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Film / Each Dawn I Die

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Each Dawn I Die is a 1939 crime film directed by William Keighley.

James Cagney stars as Frank Ross, an Intrepid Reporter. Frank is hard on the heels of one Jesse Hanley, the District Attorney and candidate for governor, and also a thoroughly corrupt crook. When Frank catches some of Hanley's goons burning incriminating documents, Hanley's organization decides that Frank has to be dealt with.

So they frame Ross for drunk driving by knocking him on the head, tossing him in a car, shattering a bottle of liquor in said car, putting said car in gear, and sending it off down a city street. It works even better than they'd hoped when the resulting wreck kills three people and Ross is sent to prison to serve 1-20 years for vehicular manslaughter.

Ross's newspaper buddies work on freeing him, but to no avail. Meanwhile, in jail, Ross makes the acquaintance of a criminal named Stacey (George Raft). After Ross does Stacey a favor, Stacey comes to him with an unusual proposition. If Ross will help Stacey escape from prison, Stacey, who has a lot of connections in the underworld, will find the men who framed Ross.


  • Calling Me a Logarithm: Ross has a very low opinion of the prison doctor.
    Ross: The only thing that pill-pusher can diagnose is rigor mortis!
    Red: Sounds bad. Is it catching?
  • Captured on Purpose: Stacey, feeling guilty about his failure to help Ross, finally makes inquiries. He discovers that the hood who set Ross up is in fact "Polecat", a notorious snitch who is actually in the prison with Ross at that moment. So Stacey turns himself in, in order to get to Ross.
  • Celebrity Paradox: The prisoners get to watch a Warner Brothers film called Wings Of The Navy, which featured George Brent, Olivia de Havilland, and Victor Jory. Jory appears in this film as Grayce, Hanley's henchman.
  • Every Car Is a Pinto: The car that Ross crashes into tips over and catches fire.
  • Exploding Calendar: Days fly off a calendar to mark the last thirty days of Ross's confinement in solitary, aka "the hole".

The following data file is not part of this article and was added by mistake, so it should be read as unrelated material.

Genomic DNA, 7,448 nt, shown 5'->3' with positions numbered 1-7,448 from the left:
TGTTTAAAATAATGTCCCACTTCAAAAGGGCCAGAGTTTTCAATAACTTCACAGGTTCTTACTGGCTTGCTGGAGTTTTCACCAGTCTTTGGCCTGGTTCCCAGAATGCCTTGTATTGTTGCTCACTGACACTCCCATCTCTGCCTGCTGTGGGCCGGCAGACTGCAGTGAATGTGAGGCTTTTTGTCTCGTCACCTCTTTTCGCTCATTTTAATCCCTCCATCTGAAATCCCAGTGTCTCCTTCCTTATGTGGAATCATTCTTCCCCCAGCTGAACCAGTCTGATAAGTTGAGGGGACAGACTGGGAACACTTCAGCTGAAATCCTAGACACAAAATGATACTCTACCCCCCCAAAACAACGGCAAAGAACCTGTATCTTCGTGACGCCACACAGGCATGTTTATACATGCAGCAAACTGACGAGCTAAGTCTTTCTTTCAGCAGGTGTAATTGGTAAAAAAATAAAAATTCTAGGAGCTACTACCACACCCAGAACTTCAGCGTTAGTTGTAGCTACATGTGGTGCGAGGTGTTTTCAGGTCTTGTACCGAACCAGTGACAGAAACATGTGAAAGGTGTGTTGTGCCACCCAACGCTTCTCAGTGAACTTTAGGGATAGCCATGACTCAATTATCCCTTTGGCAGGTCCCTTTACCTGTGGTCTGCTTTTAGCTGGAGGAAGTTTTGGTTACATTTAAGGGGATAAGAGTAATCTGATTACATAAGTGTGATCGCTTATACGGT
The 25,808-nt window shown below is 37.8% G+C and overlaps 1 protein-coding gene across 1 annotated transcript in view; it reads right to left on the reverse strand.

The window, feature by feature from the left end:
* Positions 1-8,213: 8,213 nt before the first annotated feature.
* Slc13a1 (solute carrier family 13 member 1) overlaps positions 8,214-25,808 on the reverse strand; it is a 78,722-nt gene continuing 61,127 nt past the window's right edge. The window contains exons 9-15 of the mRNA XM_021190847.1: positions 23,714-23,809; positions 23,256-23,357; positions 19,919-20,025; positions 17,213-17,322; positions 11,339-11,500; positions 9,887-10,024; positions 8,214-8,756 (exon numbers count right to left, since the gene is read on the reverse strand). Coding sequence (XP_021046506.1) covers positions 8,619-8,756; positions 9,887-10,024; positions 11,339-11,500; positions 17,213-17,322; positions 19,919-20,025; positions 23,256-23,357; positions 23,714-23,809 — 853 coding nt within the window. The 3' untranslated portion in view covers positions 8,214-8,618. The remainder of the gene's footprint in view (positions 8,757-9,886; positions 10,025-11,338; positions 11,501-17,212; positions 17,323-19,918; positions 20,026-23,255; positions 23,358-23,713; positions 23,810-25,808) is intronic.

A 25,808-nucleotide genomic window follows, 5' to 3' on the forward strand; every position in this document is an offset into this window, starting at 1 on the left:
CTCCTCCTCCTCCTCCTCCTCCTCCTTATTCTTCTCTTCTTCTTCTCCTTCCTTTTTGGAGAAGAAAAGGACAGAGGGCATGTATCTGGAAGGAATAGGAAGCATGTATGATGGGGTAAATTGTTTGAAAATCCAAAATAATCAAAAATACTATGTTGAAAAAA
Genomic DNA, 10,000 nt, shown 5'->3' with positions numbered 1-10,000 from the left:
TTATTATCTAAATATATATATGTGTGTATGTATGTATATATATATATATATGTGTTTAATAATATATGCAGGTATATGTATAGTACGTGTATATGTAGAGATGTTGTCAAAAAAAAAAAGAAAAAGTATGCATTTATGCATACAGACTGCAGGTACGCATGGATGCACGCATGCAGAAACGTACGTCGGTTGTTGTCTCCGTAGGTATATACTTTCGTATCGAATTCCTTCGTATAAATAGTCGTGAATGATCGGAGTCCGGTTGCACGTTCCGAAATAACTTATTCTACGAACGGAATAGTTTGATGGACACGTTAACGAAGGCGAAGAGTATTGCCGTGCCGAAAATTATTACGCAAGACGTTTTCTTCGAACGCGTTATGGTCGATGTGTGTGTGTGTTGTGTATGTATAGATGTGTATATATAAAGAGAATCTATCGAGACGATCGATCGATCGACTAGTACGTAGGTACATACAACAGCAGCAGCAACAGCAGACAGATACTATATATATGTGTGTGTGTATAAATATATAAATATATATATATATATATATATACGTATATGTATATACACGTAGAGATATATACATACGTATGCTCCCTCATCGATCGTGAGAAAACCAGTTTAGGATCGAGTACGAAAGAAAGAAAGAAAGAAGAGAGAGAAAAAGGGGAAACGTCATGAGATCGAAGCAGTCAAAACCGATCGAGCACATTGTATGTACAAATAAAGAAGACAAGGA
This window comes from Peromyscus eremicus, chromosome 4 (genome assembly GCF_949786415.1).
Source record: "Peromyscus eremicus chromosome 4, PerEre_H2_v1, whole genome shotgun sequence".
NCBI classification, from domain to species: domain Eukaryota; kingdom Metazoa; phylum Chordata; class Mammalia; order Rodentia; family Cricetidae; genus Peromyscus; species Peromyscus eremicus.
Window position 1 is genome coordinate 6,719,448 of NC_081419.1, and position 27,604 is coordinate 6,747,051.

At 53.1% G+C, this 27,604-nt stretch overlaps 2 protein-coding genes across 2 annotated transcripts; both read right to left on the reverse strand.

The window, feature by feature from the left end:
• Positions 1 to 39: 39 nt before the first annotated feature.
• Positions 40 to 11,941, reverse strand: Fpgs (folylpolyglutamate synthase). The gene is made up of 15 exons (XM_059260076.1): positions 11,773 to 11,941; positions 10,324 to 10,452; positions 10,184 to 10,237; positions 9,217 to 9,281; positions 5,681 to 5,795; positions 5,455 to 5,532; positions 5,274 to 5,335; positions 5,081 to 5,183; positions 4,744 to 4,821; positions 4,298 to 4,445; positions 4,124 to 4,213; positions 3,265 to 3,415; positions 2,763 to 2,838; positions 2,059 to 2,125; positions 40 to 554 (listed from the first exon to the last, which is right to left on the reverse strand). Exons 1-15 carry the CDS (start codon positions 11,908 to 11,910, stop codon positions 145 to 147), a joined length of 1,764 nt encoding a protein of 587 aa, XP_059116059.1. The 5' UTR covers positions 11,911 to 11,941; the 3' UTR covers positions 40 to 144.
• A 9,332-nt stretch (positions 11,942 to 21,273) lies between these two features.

• Frame-Up: Ross is framed for drunk driving in order to ruin him. When three people are killed as a result, he winds up going to jail.
  • Great Escape: Stacey returns to jail, with the bright idea that he will break out again later. True to how this trope usually works out, the prison break is foiled and devolves into a bloody riot and siege.
  • Homoerotic Subtext: It is implied that Mueller, the crusty old con, and Lassiter, the younger, handsome embezzler, are lovers. Mueller has to be restrained by his buddies when Lang the brutal guard kills Lassiter, and afterwards he's weeping over Lassiter's death. Later, Mueller is bent on revenge. When it comes time for the climactic jailbreak Mueller makes a special point of spitting on Lang before murdering him for what Lang did to Mueller's "pal".
  • Intrepid Reporter: Ross, who fearlessly pursues the Hanley story. He's such an intrepid reporter that, when he makes the deal with Stacey, he tells his colleagues at the newspaper to be there for the start of Stacey's trial. This winds up biting him in the butt, as the warden rightly concludes that Ross was part of the plot and throws him in solitary, while a pissed-off Stacey holds this against Ross and makes no effort to deliver on his part of the deal.
  • Manly Tears: Ross's enraged defiance of the parole board, headed by the crooked Grace, instantly turns to hysterical sobbing as he breaks down and begs them not to send him back to jail.
  • Plot Hole: The Happy Ending and Ross's release from prison come after Polecat's confession. The confession, that is, which was gotten out of Polecat under duress, with Stacey pointing a gun at his forehead. Also, he never even gave the confession in court, because immediately afterwards Stacey drags Polecat out of the cell block and into the open where they are both shot dead by the National Guard. Somehow, though, the warden's secondhand hearsay testimony is enough to both spring Ross from jail and put Hanley and Grace in jail.
  • Police Brutality: Prison Guard Brutality. Lang, a 1930s Byron Hadley, is vicious and cruel towards the inmates and has no problem with beating Ross in order to get a confession out of him. When Lassiter is too sick for work Ross beats him instead of sending him to the infirmary, and accidentally kills him.
  • Prison Riot: Stacey's attempt at a mass breakout is foiled when the National Guard is called in. A bloody riot ensues before the Guard storms the prison and kills most all of the prisoners, except for Ross who was with the warden, and Red whom Ross had handcuffed back in the factory room to save his life.
  • Prisoner's Work: The prisoners work in a factory where they spin fiber into twine. Surprisingly, they are allowed access to huge, sharp grappling hooks, and even more surprisingly, the hooks do not play a part in their jail break.
  • Reasonable Authority Figure: Armstrong, the warden. He may have strict rules in his prison, but unlike Lang, he's willing to listen to reason and he isn't a sadist.
  • Sinister Shiv: "Limpy" the jailhouse snitch meets his end via a shiv flung into his back. A newspaper article detailing the murder of the inmate goes as far as to report that the weapon was fashioned from a file. Later a shiv is used to jam open a door. For some reason all the shivs look to be constructed in the same manner.
  • Spiteful Spit: Mueller spits on Lang the brutal prison guard, before beating him to death.
  • Time-Passes Montage: The words "hours", "days", and "weeks" pass by the screen as Stacey languishes in solitary confinement.